Natural Delmarva – 1st week of February – what’s going on besides rain? Well, a lot!

Today’s rain is further pushing the snowmelt, slowly melting nitrogen down into the soil. Floating as it is, on the water, the Delmarva peninsula could use a good soak of fresh snow and rain – pushing everything through the soil, out again.

The tundra swans continue to rest and feed up for their spring migration, eating grasses, seeds, tubers, some mollusks. They’ll continue to flock and sleep out on the water in groups, whistling to each other with a sound like no other. Beautiful.

Maryland Blue crabs and terrapin are now hibernating deep in the thick mud of the Bay. Blue crabs migrate in fall toward the bottom of the Bay in Virginia, dig in and stay there. The Diamondback terrapin are believed to be the only turtle in the world that lives exclusively in brackish water. They hibernate in tidal marshes; I wonder how many have burrowed deep into Mayberry’s wide marsh, waiting for spring. Here’s a picture of one I found last summer.

American Witch Hazel is blooming now, I used to see it daily when I worked at the Missouri Botanical Garden. Look in mature landscapes for its yellow and orange blooms. In fact, that’s a good reason to go visit Atkins Arboretum, here on Delmarva, to find and bring some pictures here of this lovely winter native.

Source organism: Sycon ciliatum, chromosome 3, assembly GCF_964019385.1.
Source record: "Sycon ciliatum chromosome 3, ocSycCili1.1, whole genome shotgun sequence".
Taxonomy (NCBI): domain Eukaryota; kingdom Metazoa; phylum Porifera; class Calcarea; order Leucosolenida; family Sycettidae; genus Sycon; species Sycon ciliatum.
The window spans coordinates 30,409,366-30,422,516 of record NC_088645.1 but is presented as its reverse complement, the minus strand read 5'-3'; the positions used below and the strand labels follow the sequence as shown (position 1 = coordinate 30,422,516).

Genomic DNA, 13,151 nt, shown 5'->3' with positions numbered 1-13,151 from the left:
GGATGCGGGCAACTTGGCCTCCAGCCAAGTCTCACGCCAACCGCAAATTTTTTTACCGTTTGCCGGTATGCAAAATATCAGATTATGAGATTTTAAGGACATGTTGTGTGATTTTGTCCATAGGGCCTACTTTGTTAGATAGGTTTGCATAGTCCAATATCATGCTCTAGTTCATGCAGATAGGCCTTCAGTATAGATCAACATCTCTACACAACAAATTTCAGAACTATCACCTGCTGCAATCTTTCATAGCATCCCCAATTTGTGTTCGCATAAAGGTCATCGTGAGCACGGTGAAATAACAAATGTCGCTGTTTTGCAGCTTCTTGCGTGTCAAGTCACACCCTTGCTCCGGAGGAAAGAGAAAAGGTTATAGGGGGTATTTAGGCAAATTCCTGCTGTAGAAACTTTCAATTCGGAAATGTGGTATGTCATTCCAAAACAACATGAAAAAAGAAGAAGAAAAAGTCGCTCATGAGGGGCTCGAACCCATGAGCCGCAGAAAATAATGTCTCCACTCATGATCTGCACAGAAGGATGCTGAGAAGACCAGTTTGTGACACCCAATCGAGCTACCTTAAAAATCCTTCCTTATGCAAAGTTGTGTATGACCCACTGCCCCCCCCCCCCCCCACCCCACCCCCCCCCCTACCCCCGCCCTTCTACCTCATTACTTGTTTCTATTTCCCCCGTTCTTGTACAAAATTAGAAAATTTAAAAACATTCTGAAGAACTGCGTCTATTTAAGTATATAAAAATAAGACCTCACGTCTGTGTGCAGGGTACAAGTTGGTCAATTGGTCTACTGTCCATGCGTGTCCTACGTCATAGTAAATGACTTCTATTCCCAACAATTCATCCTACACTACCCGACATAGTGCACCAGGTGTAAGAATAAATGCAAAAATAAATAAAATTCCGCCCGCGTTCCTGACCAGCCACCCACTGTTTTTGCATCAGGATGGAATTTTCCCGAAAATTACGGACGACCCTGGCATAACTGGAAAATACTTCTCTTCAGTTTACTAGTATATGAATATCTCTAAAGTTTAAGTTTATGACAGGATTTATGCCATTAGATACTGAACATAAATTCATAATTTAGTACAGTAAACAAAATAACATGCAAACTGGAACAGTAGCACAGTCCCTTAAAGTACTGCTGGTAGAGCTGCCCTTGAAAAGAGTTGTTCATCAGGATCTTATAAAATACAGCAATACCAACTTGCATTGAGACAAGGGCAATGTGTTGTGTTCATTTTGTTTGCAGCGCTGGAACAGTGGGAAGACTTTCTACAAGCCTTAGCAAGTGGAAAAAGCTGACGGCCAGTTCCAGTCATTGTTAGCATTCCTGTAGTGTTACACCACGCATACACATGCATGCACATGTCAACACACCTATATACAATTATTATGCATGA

The Maple trees that cover the yard where I live continue to soak up moisture, their buds gradually swelling with moisture and growth. Walking this past week, I heard the woods soaking up the melting and dropping snow. If you stop and listen, you can hear the sound of the ground slurping water. I think of all three gardens I love here – Pot Pie Farm, the estate and our community garden, and appreciate the slow winter decomposition of nutrients in the soil, and the active compost piles that will feed that soil this spring. I ordered some seed this week.

Rockfish are on the run, feeding heavily in the Bay. I read yesterday that female rockfish, which ordinarily winter north along the Atlantic Seaboard, have moved into the Bay in record numbers this winter. The food supply on the Atlantic is not adequate this winter to feed them.

The local birds are thriving, with their natural adaptations to the weather. According to this week’s Bay Journal, nearly a million waterfowl fly to the Chesapeake region from northern breeding grounds each winter, and some 340 species leave North America entirely to winter in the tropics. Those local birds who can switch from an insect diet to a seed diet stick around during winter. At my window, remarkable cooperation and sharing of feed between some 30 individuals – a few fights, but quickly resolved. We should all be so sharing.

~ by kbosin on February 5, 2011.

2 Responses to “Natural Delmarva – 1st week of February – what’s going on besides rain? Well, a lot!”

  1. Rare Finds nursery in NJ is having a witch hazel festival this weekend…with lots of 3 gallon pots of the beautiful plant for sale along with hellebores and hardy cyclamen..Yep, I’ll be there!

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